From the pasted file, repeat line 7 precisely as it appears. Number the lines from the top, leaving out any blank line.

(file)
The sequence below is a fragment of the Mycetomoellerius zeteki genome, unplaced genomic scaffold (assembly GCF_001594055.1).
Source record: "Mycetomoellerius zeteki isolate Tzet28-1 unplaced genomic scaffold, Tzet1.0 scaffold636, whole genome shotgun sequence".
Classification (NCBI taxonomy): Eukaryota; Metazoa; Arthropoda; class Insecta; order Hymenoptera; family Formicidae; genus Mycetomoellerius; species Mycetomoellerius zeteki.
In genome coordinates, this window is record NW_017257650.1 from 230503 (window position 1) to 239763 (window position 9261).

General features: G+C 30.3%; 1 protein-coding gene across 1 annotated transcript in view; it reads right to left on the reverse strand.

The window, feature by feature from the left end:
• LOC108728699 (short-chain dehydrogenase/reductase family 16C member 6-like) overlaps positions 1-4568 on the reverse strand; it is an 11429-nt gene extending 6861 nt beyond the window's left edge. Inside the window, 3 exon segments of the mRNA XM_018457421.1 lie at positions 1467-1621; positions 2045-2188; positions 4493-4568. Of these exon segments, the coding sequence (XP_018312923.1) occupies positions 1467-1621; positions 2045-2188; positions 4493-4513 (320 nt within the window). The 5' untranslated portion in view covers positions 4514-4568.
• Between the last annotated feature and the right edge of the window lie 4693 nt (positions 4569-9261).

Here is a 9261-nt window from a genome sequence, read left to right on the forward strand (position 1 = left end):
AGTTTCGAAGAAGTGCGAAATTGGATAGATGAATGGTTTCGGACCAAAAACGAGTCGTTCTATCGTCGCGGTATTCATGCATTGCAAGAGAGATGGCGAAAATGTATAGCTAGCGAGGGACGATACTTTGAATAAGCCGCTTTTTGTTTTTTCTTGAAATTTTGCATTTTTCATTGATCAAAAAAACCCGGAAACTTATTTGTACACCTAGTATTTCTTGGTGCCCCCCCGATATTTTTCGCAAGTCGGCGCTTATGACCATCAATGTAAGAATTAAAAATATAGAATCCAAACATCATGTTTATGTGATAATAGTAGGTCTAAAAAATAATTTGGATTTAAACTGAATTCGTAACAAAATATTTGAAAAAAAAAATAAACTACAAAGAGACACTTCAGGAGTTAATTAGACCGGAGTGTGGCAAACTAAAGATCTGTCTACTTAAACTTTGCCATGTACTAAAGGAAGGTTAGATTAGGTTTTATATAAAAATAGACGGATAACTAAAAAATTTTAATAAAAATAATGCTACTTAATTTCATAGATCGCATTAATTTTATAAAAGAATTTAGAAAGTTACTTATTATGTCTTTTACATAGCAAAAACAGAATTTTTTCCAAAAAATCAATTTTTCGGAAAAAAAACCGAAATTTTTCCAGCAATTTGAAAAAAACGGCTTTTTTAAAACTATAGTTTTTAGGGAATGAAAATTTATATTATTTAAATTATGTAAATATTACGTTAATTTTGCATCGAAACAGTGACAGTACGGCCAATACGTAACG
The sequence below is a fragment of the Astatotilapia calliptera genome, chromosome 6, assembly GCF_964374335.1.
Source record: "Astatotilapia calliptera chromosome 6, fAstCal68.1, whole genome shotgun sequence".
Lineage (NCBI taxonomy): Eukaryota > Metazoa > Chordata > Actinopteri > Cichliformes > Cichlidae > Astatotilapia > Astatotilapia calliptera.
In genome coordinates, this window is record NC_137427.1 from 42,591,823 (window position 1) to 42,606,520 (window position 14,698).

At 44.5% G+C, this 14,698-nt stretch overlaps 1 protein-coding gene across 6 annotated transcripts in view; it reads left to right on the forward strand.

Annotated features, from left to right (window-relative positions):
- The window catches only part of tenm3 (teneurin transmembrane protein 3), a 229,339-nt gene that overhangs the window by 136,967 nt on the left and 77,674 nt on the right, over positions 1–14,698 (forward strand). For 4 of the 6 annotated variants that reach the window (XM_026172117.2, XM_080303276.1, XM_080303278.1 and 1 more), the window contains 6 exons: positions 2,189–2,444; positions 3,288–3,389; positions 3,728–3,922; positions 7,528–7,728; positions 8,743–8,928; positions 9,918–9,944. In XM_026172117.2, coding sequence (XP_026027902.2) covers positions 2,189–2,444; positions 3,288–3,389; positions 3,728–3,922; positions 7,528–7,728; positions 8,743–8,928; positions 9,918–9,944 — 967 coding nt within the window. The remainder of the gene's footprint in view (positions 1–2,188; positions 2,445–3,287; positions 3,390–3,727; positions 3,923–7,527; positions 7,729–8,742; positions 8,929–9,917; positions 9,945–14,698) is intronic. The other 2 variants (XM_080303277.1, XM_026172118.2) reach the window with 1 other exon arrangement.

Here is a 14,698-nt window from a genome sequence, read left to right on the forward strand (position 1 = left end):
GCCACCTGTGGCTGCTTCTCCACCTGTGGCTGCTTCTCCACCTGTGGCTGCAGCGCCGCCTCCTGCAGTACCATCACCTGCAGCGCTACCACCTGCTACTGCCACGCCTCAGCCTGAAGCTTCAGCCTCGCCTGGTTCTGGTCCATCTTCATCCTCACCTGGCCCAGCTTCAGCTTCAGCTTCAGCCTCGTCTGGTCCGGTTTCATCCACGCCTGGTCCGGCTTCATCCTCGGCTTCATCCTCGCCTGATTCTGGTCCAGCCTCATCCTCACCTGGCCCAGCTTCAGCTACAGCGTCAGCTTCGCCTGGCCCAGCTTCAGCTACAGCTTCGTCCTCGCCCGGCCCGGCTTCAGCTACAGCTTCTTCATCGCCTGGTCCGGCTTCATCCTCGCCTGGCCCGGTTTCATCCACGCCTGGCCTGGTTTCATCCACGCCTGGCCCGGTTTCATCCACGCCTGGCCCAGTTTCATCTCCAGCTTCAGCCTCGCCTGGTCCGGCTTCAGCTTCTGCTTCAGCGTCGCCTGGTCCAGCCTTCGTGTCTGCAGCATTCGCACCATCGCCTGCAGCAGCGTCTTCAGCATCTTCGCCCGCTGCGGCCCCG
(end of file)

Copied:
• LOC108728699 (short-chain dehydrogenase/reductase family 16C member 6-like) overlaps positions 1-4568 on the reverse strand; it is an 11429-nt gene extending 6861 nt beyond the window's left edge. Inside the window, 3 exon segments of the mRNA XM_018457421.1 lie at positions 1467-1621; positions 2045-2188; positions 4493-4568. Of these exon segments, the coding sequence (XP_018312923.1) occupies positions 1467-1621; positions 2045-2188; positions 4493-4513 (320 nt within the window). The 5' untranslated portion in view covers positions 4514-4568.